Ditto.

Angela
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Old 04-23-2003, 04:20 AM   #11
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A interesting article about US/UN controlled weapon inspections:

Banishing Hans Blix
Hans Blix may not dance to Washington's tune, but that is precisely why
his word on the presence of unconventional weapons in Baghdad is so
valuable.

full story at: http://www.nytimes.com/2003/04/23/op...23WED1.html?th
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Old 04-23-2003, 04:51 AM   #12
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Klaus,

Could you please post the whole article, for those not registered at the New York Times? Thank you.

Marty
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Old 04-23-2003, 06:24 AM   #13
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Popmartijn:

i'll do so, i get no route to host of nytimes.com at the moment - i'll try again later
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Old 04-23-2003, 06:45 AM   #14
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Here you go,
Banishing Hans Blix
aving won a military victory in Iraq without the support of the United Nations, the Bush administration now seems determined to search for Baghdad's unconventional weapons without help from Hans Blix and his team of international inspectors. That is too bad. The hunt for these weapons would be aided by the presence of independent experts, and the credibility of any discoveries would be much enhanced if they were confirmed by the U.N.

Mr. Blix said yesterday that his arms control specialists could return to Iraq in two weeks and work cooperatively with Americans now in the field. As he spoke, the White House made plain that it opposed further U.N. involvement in disarming Iraq.

America's military victory in Iraq has transformed the problem of discovering and dismantling any prohibited Iraqi weapons. The concealment efforts that long thwarted investigators are over. So is any immediate danger of Iraq using biological or chemical arms. But the central question of whether Iraq had active unconventional weapons programs still remains. None have yet been found by American or British troops. This is no small matter, given Washington's emphasis on Iraq's arms as the primary reason for going to war.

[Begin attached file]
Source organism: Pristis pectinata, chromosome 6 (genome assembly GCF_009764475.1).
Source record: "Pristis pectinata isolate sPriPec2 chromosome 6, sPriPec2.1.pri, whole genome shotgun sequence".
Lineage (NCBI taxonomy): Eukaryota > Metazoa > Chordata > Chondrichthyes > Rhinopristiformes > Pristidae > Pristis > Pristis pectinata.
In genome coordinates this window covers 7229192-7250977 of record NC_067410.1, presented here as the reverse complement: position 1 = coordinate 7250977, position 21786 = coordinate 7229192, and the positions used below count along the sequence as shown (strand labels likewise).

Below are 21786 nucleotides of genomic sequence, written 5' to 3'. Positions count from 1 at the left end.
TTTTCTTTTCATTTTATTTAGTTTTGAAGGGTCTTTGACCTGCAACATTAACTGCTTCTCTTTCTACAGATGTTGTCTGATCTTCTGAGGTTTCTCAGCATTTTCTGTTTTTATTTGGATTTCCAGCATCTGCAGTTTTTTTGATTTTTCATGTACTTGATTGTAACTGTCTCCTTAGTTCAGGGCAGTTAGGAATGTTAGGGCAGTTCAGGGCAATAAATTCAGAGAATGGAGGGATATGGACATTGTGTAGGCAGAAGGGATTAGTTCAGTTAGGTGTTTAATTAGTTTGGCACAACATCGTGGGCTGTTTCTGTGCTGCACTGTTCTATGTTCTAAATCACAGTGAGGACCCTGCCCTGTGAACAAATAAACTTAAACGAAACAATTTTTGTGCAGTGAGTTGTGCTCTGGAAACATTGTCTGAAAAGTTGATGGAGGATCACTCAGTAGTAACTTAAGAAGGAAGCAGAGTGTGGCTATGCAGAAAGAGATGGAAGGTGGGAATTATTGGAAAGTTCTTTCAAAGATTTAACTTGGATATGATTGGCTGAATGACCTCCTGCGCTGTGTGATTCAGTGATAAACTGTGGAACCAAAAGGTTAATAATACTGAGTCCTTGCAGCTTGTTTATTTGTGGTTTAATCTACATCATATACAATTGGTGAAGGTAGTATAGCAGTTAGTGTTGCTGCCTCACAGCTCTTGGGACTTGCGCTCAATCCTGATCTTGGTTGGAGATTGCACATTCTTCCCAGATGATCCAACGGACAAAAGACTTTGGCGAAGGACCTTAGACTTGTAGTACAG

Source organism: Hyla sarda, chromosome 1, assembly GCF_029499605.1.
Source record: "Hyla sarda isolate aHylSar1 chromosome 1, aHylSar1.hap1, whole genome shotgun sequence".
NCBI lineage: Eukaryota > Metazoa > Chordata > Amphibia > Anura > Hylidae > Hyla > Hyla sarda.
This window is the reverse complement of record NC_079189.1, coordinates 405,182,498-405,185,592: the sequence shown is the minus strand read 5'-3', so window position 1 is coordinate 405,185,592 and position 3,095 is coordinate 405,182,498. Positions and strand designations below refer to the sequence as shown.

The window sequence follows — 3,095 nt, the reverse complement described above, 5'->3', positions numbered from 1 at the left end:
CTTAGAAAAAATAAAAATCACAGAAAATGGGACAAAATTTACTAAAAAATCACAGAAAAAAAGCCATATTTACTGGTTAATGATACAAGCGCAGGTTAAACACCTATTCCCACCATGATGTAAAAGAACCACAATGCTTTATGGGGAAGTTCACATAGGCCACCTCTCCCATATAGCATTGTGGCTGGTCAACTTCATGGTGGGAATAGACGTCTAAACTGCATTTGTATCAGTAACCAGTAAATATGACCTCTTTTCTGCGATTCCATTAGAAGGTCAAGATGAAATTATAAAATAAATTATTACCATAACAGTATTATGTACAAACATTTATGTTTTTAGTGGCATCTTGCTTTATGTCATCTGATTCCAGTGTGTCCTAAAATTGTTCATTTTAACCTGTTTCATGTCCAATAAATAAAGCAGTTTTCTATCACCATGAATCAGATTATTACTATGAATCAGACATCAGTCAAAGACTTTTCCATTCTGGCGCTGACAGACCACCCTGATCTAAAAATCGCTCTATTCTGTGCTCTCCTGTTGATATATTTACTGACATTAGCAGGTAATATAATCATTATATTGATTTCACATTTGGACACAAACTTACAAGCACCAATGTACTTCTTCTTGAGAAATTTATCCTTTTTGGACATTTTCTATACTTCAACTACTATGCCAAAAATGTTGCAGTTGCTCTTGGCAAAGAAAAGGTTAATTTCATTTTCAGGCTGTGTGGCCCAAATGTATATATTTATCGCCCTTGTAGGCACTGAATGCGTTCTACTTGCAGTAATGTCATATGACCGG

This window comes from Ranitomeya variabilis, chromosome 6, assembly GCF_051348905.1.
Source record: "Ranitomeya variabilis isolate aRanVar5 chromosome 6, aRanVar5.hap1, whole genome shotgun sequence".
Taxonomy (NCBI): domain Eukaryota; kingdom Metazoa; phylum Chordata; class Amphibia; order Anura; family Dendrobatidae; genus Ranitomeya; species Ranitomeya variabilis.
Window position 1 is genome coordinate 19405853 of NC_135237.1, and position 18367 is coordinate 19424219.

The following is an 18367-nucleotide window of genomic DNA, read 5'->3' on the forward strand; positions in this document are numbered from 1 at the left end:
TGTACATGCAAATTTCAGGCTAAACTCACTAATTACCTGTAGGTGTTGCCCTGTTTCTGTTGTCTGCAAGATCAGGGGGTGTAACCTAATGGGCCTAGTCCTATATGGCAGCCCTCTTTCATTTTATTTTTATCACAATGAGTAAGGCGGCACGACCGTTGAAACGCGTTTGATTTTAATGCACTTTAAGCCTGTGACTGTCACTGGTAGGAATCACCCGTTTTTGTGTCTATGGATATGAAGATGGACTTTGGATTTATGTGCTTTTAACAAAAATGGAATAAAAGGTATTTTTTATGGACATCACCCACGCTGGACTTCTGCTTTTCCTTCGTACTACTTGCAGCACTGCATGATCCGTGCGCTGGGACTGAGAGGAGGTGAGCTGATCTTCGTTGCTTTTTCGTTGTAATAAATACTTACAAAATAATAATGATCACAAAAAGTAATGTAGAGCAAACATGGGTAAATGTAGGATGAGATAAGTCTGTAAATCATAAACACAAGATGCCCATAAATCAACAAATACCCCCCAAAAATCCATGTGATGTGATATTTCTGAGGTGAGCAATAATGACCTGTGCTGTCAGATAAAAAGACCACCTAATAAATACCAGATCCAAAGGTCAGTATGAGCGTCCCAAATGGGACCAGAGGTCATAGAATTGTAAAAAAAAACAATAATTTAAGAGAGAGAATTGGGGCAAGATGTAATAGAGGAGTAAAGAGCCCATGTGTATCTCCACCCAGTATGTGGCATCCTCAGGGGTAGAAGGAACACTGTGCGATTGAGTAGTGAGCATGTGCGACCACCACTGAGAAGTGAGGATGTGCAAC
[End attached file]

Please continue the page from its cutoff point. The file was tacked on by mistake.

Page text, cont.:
The White House dislikes Mr. Blix for his even-handed reports to the Security Council last winter. Although he repeatedly pointed to Iraq's failure to provide the full cooperation required of it, he never produced the irrefutable evidence of Iraq's cheating that the administration wanted. Now Washington is learning how hard it is to come up with such evidence without active cooperation from Iraqi scientists. Washington's anger is misplaced. Its quarrel was with France, Russia and Germany, not U.N. inspectors. Encouragingly, Paris has now softened its differences with Washington by proposing an early suspension of sanctions against Iraq.

Mr. Blix, an international civil servant, organized a capable inspections program in the face of Iraqi obstruction and American sniping. It was never his job to provide grist for Washington's diplomacy or to decide between war and peace. He should not become a barrier to bringing back U.N. inspectors, especially since he is retiring in June.

Yet just when his experts would be free to work unimpeded, they are being rebuffed by Washington, which wrongly believes that an American-run weapons search can be as credible as a U.N. effort. Mr. Blix and his successors may not dance to Washington's tune, but that is precisely why their word on these matters is so valuable.
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Old 04-23-2003, 01:06 PM   #15
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thanks Scarletwine
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Old 04-24-2003, 03:04 AM   #16
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After the UNs failure throughout the 1990s in regards to searching for WMD plus the influence France could bring on any UN inspection process to frustrate the attempts to find the weopons, its a wise choice that Bush has made to for go the UN inspectors at the current time. This is a matter of national security and the UNs failures and political bias towards Saddam have destroyed much of any credibility they once had.
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Old 04-24-2003, 03:32 AM   #17
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Quote:
Originally posted by STING2